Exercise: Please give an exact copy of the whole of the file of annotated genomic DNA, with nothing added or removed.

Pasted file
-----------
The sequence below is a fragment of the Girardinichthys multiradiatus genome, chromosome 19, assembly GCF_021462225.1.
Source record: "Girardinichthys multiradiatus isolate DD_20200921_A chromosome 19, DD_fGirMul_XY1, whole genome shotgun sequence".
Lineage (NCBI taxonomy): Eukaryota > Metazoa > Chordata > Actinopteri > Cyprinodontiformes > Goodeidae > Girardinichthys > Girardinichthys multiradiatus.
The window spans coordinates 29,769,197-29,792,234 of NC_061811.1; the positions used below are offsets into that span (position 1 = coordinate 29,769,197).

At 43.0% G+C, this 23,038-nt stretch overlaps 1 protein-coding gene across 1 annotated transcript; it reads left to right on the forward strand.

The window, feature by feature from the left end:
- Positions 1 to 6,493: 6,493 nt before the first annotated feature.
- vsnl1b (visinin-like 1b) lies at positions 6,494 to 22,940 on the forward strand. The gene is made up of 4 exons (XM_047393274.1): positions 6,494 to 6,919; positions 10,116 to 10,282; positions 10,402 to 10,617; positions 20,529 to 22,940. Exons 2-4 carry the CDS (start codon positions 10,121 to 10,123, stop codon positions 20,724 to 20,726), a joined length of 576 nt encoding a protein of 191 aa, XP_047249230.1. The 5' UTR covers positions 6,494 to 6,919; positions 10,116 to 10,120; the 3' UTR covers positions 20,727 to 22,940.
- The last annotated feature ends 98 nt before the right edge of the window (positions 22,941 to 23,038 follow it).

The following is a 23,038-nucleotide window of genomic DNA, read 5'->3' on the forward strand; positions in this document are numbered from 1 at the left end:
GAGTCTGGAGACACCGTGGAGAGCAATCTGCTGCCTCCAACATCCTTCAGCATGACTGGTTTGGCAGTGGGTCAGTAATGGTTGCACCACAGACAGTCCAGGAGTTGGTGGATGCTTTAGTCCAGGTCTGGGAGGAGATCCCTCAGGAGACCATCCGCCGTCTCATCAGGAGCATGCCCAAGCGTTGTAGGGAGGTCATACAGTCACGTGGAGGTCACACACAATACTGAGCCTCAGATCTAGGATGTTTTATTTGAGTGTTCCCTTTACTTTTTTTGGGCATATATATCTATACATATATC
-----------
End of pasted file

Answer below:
The sequence below is a fragment of the Girardinichthys multiradiatus genome, chromosome 19, assembly GCF_021462225.1.
Source record: "Girardinichthys multiradiatus isolate DD_20200921_A chromosome 19, DD_fGirMul_XY1, whole genome shotgun sequence".
Lineage (NCBI taxonomy): Eukaryota > Metazoa > Chordata > Actinopteri > Cyprinodontiformes > Goodeidae > Girardinichthys > Girardinichthys multiradiatus.
The window spans coordinates 29,769,197-29,792,234 of NC_061811.1; the positions used below are offsets into that span (position 1 = coordinate 29,769,197).

At 43.0% G+C, this 23,038-nt stretch overlaps 1 protein-coding gene across 1 annotated transcript; it reads left to right on the forward strand.

The window, feature by feature from the left end:
- Positions 1 to 6,493: 6,493 nt before the first annotated feature.
- vsnl1b (visinin-like 1b) lies at positions 6,494 to 22,940 on the forward strand. The gene is made up of 4 exons (XM_047393274.1): positions 6,494 to 6,919; positions 10,116 to 10,282; positions 10,402 to 10,617; positions 20,529 to 22,940. Exons 2-4 carry the CDS (start codon positions 10,121 to 10,123, stop codon positions 20,724 to 20,726), a joined length of 576 nt encoding a protein of 191 aa, XP_047249230.1. The 5' UTR covers positions 6,494 to 6,919; positions 10,116 to 10,120; the 3' UTR covers positions 20,727 to 22,940.
- The last annotated feature ends 98 nt before the right edge of the window (positions 22,941 to 23,038 follow it).

The following is a 23,038-nucleotide window of genomic DNA, read 5'->3' on the forward strand; positions in this document are numbered from 1 at the left end:
GAGTCTGGAGACACCGTGGAGAGCAATCTGCTGCCTCCAACATCCTTCAGCATGACTGGTTTGGCAGTGGGTCAGTAATGGTTGCACCACAGACAGTCCAGGAGTTGGTGGATGCTTTAGTCCAGGTCTGGGAGGAGATCCCTCAGGAGACCATCCGCCGTCTCATCAGGAGCATGCCCAAGCGTTGTAGGGAGGTCATACAGTCACGTGGAGGTCACACACAATACTGAGCCTCAGATCTAGGATGTTTTATTTGAGTGTTCCCTTTACTTTTTTTGGGCATATATATCTATACATATATC